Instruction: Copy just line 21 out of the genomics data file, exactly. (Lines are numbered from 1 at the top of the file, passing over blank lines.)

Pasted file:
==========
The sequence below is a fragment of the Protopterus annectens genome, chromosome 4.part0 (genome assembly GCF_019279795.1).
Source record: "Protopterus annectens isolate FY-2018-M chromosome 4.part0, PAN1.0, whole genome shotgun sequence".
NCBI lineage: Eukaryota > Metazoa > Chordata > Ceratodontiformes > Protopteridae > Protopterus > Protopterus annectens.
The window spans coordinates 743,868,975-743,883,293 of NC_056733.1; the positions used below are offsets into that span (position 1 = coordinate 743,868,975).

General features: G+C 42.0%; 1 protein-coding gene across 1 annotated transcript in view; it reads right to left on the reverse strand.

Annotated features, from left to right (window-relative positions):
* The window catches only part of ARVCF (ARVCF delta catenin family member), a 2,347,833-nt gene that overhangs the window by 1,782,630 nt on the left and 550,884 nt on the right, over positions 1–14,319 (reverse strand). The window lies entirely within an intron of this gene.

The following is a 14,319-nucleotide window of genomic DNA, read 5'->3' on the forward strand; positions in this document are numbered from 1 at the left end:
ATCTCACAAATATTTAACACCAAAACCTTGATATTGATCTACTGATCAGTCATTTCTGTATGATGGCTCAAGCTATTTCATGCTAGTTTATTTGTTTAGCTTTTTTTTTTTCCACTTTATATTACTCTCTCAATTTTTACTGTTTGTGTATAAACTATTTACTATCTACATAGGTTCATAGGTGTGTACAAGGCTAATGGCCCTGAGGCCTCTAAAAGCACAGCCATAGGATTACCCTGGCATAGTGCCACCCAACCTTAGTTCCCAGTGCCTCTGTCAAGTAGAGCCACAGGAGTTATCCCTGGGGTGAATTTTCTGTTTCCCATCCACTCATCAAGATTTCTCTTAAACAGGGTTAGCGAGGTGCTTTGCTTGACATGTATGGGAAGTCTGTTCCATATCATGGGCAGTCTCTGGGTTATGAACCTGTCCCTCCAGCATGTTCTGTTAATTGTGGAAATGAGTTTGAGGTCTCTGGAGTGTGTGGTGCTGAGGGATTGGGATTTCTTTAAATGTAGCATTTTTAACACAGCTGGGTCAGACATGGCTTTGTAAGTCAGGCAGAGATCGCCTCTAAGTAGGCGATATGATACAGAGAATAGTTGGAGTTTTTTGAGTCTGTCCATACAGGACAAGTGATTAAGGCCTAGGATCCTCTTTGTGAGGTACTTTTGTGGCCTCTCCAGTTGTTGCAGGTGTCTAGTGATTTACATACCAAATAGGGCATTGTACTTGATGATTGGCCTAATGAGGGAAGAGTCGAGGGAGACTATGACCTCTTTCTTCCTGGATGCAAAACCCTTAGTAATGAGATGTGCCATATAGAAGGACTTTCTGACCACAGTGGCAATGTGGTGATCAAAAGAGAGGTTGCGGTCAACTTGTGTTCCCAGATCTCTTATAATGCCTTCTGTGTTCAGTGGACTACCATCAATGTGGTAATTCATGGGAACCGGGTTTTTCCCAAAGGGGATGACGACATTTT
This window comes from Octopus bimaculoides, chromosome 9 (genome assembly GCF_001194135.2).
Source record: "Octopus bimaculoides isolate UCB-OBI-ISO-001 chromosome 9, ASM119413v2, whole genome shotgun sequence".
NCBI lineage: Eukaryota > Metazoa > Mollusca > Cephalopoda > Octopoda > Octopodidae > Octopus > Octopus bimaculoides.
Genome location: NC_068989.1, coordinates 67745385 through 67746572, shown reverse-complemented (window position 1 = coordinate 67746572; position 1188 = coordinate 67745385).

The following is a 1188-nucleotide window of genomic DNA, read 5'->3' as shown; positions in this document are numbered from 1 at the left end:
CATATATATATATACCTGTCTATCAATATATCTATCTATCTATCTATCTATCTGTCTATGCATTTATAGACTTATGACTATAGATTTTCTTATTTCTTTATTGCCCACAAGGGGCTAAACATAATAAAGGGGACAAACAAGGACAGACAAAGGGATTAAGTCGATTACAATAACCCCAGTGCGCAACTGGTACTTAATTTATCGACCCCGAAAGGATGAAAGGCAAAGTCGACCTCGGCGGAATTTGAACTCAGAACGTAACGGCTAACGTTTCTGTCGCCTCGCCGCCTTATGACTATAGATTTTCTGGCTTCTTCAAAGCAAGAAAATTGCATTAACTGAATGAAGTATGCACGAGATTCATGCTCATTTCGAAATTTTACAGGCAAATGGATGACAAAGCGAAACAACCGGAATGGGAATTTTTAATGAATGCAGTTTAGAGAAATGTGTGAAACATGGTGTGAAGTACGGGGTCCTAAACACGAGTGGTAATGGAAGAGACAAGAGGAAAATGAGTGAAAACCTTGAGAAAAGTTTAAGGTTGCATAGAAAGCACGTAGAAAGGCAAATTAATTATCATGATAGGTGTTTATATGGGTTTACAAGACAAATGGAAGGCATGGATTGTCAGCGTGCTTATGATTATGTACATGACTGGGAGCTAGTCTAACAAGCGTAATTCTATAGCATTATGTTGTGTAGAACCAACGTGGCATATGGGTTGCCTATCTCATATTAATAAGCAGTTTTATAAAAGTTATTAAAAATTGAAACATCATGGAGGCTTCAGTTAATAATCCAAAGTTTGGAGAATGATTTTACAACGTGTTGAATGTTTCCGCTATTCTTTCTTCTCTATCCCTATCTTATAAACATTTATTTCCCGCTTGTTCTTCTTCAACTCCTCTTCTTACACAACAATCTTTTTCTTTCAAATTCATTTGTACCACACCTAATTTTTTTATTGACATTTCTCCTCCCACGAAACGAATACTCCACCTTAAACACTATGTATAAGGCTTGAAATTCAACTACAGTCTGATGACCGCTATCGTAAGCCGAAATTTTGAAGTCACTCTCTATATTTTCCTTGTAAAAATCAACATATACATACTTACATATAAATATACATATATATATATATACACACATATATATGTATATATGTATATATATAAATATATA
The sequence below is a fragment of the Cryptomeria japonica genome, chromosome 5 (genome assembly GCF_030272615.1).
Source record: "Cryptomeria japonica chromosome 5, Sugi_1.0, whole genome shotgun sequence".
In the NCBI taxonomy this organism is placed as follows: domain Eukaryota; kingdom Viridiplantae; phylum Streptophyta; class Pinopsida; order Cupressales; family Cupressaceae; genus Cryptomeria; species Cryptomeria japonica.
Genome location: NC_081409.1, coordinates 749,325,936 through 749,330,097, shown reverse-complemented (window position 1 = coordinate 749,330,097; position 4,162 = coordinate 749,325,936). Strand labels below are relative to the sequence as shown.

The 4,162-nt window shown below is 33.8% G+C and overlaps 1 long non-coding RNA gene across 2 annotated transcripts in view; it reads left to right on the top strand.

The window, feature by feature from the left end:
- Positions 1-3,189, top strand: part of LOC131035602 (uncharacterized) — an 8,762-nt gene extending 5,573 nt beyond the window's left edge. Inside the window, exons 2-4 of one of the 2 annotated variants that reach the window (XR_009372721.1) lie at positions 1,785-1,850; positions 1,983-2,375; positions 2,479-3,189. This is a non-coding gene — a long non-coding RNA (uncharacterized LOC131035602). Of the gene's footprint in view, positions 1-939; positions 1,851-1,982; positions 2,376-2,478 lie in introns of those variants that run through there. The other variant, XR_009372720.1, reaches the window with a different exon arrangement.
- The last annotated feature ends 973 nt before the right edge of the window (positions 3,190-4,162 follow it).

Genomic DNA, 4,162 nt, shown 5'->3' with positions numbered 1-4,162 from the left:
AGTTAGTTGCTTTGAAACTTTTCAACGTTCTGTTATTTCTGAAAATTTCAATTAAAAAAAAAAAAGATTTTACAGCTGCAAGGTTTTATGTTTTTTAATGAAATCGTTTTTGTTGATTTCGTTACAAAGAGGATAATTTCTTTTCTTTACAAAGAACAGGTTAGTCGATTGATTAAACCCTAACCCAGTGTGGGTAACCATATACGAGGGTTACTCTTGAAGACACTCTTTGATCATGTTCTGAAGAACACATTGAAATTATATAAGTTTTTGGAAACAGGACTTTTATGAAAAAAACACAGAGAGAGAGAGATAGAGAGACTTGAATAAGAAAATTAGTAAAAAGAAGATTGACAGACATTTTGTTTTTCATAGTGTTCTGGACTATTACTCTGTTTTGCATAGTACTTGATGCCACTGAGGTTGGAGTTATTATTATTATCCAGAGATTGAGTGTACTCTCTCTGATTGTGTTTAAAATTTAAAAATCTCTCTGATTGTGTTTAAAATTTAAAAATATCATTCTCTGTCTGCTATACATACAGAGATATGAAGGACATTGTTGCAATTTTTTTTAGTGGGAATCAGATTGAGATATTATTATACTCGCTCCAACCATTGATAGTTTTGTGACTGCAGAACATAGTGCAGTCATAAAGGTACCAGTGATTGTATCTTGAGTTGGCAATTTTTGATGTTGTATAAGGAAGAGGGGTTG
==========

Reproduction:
The window, feature by feature from the left end: